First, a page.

• Without a waiver, the idea of having teams quarantine seems highly unlikely for multiple reasons, so a cancellation could not be ruled out. It was not yet clear how receptive Cuomo was to the request. There is a precedent, as Cuomo granted a waiver to players from the Mets and Yankees as they returned from Florida to get MLB's pre-season training back underway before the 2020 season starts later this month.
  • However, the NASCAR industry entails more than 500 people on a normal race weekend, and the sport has not been doing uniform coronavirus testing for all competitors and at-track participants, which could give Cuomo pause. Given how New York has suddenly become a state with a low amount of coronavirus cases, NASCAR was believed to also be interested in talking to Cuomo about possibly having fans at the WGI race weekend. Whether that has been impacted by the new quarantine rule is unclear.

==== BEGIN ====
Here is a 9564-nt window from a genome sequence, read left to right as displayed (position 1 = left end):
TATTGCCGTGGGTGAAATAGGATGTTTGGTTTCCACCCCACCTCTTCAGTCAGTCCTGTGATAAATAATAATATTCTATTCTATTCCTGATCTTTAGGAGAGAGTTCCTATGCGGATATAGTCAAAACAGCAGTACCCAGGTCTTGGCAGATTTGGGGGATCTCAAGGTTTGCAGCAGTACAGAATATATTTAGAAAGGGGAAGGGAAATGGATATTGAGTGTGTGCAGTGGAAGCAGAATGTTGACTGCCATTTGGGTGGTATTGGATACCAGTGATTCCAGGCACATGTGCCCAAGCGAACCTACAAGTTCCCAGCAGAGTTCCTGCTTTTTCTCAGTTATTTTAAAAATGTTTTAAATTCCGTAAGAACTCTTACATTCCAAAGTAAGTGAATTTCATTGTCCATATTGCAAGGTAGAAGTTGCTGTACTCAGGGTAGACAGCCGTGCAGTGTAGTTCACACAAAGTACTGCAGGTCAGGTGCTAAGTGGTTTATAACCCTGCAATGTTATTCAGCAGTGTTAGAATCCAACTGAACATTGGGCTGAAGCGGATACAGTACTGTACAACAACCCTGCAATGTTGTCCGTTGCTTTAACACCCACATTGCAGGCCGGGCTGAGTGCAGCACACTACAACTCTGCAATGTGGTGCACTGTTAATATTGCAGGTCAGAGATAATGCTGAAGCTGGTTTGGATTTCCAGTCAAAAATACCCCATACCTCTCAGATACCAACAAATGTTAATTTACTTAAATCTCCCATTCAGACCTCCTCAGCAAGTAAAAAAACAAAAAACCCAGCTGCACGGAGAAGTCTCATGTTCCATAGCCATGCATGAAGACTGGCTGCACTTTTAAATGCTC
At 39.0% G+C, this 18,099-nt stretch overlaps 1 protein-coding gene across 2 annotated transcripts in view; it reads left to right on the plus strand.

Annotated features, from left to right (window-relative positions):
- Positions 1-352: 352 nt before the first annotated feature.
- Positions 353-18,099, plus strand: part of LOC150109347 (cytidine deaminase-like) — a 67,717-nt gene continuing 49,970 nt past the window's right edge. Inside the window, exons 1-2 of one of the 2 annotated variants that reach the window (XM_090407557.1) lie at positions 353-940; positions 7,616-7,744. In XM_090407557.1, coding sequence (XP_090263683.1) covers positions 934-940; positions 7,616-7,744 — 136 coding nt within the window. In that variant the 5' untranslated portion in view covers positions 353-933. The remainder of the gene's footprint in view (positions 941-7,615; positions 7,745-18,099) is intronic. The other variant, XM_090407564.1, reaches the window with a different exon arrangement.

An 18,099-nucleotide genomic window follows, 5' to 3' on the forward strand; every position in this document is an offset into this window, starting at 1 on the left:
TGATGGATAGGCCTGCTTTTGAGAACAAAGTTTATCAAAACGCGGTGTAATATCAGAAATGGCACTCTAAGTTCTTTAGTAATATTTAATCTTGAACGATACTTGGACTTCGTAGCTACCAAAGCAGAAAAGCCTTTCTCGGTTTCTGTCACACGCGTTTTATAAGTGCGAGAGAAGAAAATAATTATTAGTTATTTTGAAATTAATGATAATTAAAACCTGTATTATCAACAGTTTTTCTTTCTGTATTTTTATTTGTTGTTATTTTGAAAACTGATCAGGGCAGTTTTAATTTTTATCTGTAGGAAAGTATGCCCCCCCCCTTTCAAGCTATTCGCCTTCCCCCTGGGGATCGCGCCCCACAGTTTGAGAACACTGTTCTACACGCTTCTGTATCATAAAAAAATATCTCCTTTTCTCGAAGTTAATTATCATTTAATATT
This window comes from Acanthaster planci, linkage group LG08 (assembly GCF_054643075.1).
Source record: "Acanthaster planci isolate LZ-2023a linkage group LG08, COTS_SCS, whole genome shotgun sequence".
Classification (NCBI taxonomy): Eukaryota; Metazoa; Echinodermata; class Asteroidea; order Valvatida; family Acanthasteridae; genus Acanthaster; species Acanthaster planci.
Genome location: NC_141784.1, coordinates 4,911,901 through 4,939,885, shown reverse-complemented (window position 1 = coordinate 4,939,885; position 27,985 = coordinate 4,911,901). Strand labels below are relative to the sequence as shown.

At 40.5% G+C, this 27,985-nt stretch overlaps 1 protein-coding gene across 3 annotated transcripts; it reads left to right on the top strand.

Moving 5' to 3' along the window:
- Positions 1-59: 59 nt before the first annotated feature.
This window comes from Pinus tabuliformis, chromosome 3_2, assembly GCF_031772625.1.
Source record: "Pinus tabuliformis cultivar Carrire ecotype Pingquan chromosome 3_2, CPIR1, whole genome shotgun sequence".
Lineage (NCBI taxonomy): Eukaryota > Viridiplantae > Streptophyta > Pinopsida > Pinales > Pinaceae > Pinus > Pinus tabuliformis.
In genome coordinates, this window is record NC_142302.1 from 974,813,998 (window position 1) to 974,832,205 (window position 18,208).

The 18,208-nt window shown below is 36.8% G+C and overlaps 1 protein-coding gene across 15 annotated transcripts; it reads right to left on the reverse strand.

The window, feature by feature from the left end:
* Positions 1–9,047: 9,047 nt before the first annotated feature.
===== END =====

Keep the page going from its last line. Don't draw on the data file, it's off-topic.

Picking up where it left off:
• The Cardinals have told season ticket holders there’s a “very low” chance of playing to capacity crowds at State Farm Stadium this season, SBJ’s Ben Fischer reports. The Cardinals and other NFL teams are trying to manage expectations amid a difficult ticketing scenario, as it appears that sold tickets will far eclipse legal capacities set by local public health officials fighting COVID-19. However it's hard to say how many seats will be available or where.
  • “Based on the latest available information, the likelihood that we will be able to play all of our games in front of a full-capacity crowd is very low,” the Cardinals said in a letter to season ticket holders. “As such, we are developing contingency plans for the different scenarios and potential stadium seating configurations. When the overall situation comes into clearer focus and the details of the 2020 plan are solidified we will reach out with an update.”